• Get on Angel List. I know it has ”angel” in the title, but many VCs (including this one) subscribe and follow the companies listed there. It lets VCs triage the companies that interest them and lets you read which VCs are interested in the technologies your company creates.
  • Consider bootstrapping. There is nothing wrong with financing your company with the money earned from your own work. My first company, before Sequoia came in, was funded just that way. Just make sure you\’re in a market that can wait for your product. Bootstrapping is great, but does slow things down.
  • Consider angels or seed investors. They tend to be easier to reach than VCs and like early stage companies more. There are some great ones in New York and other parts of the country. I often recommend angel investors I know to companies that are too early for our fund. Just make sure that angel and seed investors are, indeed, ”smart money” — that they actually add value to what you are doing and have a track record of getting graduates from their programs funded by larger funds.

If you’ve done these things or feel that you can skip the incubation phase, you are ready to approach an investor. Pardon the cliché, but ”you don’t get a second chance to make a good first impression,” so care should be given to the way you make your introduction…

YOU should…

  • Figure out which firms are ”right.” Best way to do so is to browse companies in this space and see who invested in them in the early stages. A good resource for finding investment histories of companies is CrunchBase. Keep in mind that VCs don’t invest in competitors to their portfolio companies. So, if your company is a better version of something they already have, don’t waste your time. However, if your company is different, think about how you will differentiate yourself in the introduction. It is important to find a VC with an appetite for ”the space” in general and look for holes in their portfolios. Now, most VCs have a play in cloud computing. But which part of Cloud Computing? System provisioning? Storage? Virtualization? Think how you would be complimentary to the companies they already have.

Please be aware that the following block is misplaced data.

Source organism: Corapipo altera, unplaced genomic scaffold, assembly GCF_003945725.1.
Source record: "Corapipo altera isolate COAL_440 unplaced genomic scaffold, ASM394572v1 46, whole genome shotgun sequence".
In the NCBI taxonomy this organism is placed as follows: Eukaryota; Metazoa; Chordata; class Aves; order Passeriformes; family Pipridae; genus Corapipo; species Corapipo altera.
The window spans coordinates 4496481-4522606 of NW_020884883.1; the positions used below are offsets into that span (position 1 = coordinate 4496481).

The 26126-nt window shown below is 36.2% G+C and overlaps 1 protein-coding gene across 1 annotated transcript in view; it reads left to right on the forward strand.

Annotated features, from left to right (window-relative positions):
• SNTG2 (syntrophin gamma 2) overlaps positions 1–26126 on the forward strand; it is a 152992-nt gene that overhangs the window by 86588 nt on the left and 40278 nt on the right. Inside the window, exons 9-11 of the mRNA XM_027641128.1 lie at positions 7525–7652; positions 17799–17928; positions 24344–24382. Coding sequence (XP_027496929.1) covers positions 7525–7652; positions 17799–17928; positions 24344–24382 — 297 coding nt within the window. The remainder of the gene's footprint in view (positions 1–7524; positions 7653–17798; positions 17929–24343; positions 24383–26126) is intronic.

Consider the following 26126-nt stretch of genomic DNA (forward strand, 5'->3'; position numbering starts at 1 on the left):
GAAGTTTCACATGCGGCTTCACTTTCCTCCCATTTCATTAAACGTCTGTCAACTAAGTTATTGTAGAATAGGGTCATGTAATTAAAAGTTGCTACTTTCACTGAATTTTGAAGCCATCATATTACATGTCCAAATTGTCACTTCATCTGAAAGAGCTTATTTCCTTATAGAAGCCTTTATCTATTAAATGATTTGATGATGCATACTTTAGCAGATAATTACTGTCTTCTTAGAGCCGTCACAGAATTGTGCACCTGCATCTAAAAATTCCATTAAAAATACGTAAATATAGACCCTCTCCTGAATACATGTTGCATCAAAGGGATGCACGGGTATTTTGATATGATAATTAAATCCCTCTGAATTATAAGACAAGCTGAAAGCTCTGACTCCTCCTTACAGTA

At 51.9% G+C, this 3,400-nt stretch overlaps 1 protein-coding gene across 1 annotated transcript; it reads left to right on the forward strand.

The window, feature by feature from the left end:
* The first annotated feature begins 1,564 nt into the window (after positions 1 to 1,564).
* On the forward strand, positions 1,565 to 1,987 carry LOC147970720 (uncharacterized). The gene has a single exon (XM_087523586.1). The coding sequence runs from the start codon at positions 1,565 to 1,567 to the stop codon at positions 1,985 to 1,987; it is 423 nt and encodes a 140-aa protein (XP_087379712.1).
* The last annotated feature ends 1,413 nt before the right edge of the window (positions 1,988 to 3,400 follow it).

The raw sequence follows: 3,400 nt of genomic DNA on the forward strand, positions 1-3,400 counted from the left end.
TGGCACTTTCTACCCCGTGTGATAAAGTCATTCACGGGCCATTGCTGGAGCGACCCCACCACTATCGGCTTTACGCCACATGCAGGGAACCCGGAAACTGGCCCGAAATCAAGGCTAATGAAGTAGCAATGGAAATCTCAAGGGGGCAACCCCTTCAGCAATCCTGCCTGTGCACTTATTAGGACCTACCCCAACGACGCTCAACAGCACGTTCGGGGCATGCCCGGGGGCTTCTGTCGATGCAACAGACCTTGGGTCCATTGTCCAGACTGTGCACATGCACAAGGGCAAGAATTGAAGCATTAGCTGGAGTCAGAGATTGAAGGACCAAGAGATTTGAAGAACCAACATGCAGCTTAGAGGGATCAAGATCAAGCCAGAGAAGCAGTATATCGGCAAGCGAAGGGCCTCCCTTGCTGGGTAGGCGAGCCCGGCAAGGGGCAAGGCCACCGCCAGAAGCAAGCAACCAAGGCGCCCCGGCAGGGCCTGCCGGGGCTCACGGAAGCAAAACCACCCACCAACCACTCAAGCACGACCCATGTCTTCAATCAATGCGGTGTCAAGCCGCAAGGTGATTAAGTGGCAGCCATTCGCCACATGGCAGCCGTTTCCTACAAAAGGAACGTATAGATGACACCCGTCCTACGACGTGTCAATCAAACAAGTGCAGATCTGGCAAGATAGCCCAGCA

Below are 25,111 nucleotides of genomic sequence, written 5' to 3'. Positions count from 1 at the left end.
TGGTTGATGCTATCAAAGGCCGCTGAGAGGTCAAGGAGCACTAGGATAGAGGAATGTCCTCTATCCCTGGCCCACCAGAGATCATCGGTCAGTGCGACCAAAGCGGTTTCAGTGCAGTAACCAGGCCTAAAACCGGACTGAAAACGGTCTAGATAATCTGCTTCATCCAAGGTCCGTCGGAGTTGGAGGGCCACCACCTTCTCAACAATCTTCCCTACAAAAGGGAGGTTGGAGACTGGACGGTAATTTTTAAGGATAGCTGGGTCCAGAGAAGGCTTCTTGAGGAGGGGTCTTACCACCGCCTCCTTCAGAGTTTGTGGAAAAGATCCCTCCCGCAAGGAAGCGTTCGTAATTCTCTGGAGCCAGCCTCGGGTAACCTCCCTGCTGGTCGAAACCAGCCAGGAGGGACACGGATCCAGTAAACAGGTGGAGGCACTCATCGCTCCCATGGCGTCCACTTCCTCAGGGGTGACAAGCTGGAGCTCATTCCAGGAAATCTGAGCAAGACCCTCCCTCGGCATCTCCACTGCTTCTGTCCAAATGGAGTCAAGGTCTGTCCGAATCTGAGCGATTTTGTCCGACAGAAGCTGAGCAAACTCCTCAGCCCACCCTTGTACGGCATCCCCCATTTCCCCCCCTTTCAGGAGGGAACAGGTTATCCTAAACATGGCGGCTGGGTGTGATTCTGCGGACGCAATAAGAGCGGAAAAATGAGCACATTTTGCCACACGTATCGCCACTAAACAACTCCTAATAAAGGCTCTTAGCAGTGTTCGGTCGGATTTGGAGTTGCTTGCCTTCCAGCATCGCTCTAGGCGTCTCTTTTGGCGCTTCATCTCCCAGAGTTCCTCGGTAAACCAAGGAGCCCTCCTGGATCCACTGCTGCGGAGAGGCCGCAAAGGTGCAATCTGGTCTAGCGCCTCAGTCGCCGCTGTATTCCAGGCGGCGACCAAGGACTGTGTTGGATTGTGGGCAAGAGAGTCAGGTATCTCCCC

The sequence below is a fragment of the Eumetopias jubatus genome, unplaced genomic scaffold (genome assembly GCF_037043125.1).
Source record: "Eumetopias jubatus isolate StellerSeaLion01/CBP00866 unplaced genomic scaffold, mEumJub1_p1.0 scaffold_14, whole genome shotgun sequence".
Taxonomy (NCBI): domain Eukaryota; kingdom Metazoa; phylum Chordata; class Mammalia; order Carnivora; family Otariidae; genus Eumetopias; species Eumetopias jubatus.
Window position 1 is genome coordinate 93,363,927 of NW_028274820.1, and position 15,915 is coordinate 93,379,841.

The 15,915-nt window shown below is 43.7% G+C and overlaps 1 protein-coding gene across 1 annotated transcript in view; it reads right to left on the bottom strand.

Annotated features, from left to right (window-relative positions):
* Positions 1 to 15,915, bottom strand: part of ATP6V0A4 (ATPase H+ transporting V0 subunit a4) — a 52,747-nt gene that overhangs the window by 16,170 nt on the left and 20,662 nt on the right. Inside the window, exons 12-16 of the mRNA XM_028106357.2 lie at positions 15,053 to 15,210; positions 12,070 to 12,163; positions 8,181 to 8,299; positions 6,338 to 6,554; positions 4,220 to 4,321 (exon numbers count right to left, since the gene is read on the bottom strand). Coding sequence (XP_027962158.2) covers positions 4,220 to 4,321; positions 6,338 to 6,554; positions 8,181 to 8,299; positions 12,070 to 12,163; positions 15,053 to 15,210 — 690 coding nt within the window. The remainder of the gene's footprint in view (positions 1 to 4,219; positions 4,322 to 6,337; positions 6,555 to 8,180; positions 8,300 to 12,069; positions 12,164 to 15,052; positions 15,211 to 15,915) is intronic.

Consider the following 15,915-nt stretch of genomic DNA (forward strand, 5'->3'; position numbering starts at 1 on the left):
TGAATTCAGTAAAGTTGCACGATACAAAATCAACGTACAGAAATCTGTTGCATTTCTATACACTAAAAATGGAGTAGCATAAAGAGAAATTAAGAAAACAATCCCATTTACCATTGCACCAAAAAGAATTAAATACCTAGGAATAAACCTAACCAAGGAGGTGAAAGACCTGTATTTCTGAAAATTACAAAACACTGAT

• Do your homework on the investor. If they are a modern VC, they will tweet, maybe blog. They will have their presentations as slides or videos somewhere on the internet. Decide if this is a person you’d enjoy meeting. If the investor strikes you as an arrogant ass with a blackberry talking about numbers you don\’t understand, skip them. There are plenty of fish in the sea. If it’s someone with a friendly attitude and actually says things that you find interesting, make your approach.